May 23, 2022
“How do you showcase security, warmth and comfort in a commercial?” wonders cinematographer Taylor Randall. With the OnStar Guardian app intended to create just those feelings in its users, Randall, working with director Andrea Saavedra, looked to Tiffen’s new Antique Satin and Antique Pearlescent Warm Diffusion filters to add a friendly and reassuring touch to his image.
“The story was about a grandmother being able to track her daughter in a safe and responsible way, to make sure she's making her way safely to her destination,” Randall explains. The three-minute piece follows a mother and daughter through their day, with settings including a bright domestic kitchen, the glamour of a photoshoot, a relaxing sauna and an alfresco evening meal. “Andrea wanted it to be family-oriented and comforting,” he goes on, “so I immediately thought the Antique Satin filters would be a perfect fit, especially with the Zeiss Signature Primes on an Arri Alexa LF Mini.”
Randall chose his filters after a careful series of tests at Red Letter Rentals in Burbank. “We did look at different filters,” he confirms, “and I got to play with the denser Antique Satin and Pearlescent diffusion, the ones and twos.” Selecting Antique Satin filters for most of the production, Randall kept most of his choices subtle. “The Antique Pearlescent was the number-one, but we shot everything else with the one-eighth Antique Satin. I fell in love with the one-eighth, because I could see the difference but it wasn't enough that I worried about being too much on screen. In post, in color, we can do skin softening, so I didn't want to go too harsh or too extreme. The one-eighth were a nice polish to the image.”
That polish served to unify some carefully-considered elements of production design that Randall describes as ideally suited to his choice of filtration. “We went with a very neutral palette,” he remembers, “and let a lot of the beauty and glam speak for itself. We have a successful actress who’s shown preparing to go on set for a photoshoot, so we have the lights, the glitz and glam – then there’s the candlelit dinner with the warm tungsten glows.”
Those glows, Randall continues, were deliberately provoked with true, classical tungsten lighting, avoiding the potentially harsher tones of more modern technologies. “We were playing around with a lot of 3200 kelvin tungsten, for the warm tones. We used real tungsten for all the interior and the night exteriors.”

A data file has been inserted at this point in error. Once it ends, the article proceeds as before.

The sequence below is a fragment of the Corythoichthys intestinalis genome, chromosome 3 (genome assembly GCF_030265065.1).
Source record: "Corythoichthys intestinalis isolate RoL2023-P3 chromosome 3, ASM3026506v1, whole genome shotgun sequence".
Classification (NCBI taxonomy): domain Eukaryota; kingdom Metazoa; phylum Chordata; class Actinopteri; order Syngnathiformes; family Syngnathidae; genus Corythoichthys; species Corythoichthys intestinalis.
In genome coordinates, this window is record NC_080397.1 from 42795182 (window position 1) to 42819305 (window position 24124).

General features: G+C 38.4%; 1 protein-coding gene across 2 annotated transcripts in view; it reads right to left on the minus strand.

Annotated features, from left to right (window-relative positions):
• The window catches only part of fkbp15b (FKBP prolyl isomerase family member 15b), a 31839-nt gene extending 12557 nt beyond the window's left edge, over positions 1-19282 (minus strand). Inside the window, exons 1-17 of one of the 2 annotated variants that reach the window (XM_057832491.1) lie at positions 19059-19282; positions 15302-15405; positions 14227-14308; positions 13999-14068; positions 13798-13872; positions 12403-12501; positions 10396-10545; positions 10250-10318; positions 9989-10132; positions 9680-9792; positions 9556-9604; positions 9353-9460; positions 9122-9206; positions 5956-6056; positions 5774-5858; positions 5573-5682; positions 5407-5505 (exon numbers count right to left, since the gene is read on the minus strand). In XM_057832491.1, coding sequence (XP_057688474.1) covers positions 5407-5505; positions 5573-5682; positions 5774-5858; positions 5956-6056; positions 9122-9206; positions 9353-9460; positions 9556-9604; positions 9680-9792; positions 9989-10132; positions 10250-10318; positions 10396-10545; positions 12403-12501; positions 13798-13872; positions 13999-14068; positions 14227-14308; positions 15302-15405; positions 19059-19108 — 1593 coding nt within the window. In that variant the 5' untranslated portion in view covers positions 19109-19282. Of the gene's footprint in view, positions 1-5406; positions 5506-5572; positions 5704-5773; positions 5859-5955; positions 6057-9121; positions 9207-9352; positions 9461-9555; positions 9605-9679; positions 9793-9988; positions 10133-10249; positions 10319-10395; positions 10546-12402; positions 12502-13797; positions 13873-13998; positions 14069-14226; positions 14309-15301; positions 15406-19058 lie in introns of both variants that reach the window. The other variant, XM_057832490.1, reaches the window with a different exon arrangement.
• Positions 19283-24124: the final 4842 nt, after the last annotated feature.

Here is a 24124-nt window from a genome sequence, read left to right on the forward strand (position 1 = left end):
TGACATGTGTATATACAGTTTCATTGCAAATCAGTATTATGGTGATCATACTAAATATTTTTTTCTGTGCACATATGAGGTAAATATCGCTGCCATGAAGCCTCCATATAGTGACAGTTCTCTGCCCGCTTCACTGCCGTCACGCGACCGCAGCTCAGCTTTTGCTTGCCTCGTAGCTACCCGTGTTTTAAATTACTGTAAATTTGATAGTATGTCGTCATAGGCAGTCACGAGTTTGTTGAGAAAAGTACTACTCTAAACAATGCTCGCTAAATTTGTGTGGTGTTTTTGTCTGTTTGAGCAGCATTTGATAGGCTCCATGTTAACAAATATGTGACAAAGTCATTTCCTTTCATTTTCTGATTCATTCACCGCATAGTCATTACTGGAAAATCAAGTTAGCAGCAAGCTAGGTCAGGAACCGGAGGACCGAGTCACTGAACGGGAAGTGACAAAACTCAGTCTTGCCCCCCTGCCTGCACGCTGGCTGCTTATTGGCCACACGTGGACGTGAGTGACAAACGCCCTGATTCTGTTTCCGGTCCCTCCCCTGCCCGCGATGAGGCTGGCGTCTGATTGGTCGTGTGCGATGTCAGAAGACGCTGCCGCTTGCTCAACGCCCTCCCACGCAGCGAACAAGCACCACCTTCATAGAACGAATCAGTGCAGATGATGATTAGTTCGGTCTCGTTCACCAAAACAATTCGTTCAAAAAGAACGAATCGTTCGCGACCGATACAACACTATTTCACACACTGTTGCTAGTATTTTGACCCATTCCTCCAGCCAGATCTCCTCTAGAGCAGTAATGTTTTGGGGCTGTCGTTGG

“That night exterior was one of my favourites,” Randall says, recalling the moment when the Antique Satin filter drew a warm reaction from the party clustered around the monitor. “It was our last setup of the night. We did a lens change, the filters went back on again and you could see Andrea and the client were so happy that it was so beautiful. It's a suble thing, but when you have that Antique Satin and you have the bokeh from the lights it's almost like a painting - it has a different look.”
|Scenes set among the floating steam clouds of a sauna allowed Randall the opportunity to introduce some variety, with bolder production design suiting bolder filtration in the form of the number-one Antique Pearlescent. “We built the sauna set because we wanted a lot of rich tones, to be in a colour palette of warm browns, copper and bronze. We had the special effects department create haze, and I really backlit it. I was aiming for this hazy, glowing beauty vibe and I definitely achieved what I was going for.”
The result is an image which, as Randall puts it, demanded very little post production adjustment. “The Antique Suede and Antique Pearlescent do soften the contrast, and I like to add a small amount of contrast in the grade to make it pop. But I don’t add a lot – it’s just a little polishing. I didn’t push it very hard. I wanted it to look light and airy.” That light and airy outcome encompassed not only the friendly atmosphere Saavedra and Randall had planned, but also, he says, represented a philosophy of modern filmmaking where the productivity benefits of sharp cameras and precision lenses are matched by the gentle consistency of optical filtering.
“It was just the look the company and the brand was looking for,” he concludes. “Pairing the beautiful filters with such beautiful glass worked perfectly. The cameras and the lenses are so sharp and so crisp and so clean it's nice to add just a little bit of softeness, a bit of roundness. Anything to create a more refined look, versus something that’s sharp and unflattering. I think that’s the key now.”